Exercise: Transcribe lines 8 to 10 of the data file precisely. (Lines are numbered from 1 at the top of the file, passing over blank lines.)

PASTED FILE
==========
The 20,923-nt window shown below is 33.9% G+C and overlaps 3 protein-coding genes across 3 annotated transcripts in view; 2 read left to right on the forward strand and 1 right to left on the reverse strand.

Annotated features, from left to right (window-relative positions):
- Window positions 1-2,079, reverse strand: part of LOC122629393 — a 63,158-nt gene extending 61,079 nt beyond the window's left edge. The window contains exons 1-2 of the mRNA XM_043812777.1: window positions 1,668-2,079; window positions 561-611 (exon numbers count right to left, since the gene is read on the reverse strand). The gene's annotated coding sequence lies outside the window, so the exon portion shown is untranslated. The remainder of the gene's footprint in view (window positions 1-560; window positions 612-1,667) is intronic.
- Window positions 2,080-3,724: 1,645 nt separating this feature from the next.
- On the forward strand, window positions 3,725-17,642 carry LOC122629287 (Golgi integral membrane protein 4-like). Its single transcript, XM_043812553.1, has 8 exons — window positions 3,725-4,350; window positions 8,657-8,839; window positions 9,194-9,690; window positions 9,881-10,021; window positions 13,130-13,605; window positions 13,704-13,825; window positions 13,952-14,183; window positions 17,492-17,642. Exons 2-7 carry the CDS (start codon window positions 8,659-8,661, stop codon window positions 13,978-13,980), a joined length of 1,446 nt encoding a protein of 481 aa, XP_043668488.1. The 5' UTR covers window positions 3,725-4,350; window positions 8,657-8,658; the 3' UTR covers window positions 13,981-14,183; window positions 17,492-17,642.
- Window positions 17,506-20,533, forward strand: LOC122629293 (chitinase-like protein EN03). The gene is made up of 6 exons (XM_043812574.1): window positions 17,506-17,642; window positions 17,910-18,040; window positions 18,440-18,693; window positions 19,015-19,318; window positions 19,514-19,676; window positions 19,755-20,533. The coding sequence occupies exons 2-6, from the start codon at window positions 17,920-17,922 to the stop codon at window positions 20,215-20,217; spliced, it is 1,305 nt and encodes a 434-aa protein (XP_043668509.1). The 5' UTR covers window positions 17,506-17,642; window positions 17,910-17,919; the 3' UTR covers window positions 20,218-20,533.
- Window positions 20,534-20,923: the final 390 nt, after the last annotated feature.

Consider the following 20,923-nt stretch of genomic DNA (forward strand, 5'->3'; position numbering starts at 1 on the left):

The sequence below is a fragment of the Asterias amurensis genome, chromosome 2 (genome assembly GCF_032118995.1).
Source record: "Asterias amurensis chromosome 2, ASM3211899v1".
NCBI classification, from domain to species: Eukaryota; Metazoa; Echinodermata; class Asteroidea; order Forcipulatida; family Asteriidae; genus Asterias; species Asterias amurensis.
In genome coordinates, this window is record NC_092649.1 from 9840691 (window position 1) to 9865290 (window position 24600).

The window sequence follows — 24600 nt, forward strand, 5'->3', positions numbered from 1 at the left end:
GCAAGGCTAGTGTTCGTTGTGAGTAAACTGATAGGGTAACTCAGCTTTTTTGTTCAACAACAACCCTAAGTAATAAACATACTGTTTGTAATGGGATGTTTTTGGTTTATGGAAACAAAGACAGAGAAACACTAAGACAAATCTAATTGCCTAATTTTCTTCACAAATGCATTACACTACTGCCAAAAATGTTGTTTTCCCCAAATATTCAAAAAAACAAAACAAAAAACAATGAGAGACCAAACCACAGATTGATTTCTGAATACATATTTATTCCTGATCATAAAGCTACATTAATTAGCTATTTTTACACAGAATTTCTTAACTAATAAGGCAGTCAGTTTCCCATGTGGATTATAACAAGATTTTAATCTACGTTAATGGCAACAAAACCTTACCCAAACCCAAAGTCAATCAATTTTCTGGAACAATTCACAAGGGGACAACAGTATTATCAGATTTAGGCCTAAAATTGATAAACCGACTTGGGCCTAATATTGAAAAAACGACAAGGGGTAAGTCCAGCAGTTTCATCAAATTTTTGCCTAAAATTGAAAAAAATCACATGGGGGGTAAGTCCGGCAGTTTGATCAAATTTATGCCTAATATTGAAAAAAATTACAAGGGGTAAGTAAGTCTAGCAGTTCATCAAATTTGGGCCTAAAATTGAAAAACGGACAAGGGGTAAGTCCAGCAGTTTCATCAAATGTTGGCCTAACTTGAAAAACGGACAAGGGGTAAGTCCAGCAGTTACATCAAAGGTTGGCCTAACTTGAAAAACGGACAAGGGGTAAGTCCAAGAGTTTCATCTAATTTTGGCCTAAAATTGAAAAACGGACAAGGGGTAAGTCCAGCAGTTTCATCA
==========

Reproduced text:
Consider the following 20,923-nt stretch of genomic DNA (forward strand, 5'->3'; position numbering starts at 1 on the left):

The sequence below is a fragment of the Asterias amurensis genome, chromosome 2 (genome assembly GCF_032118995.1).
Source record: "Asterias amurensis chromosome 2, ASM3211899v1".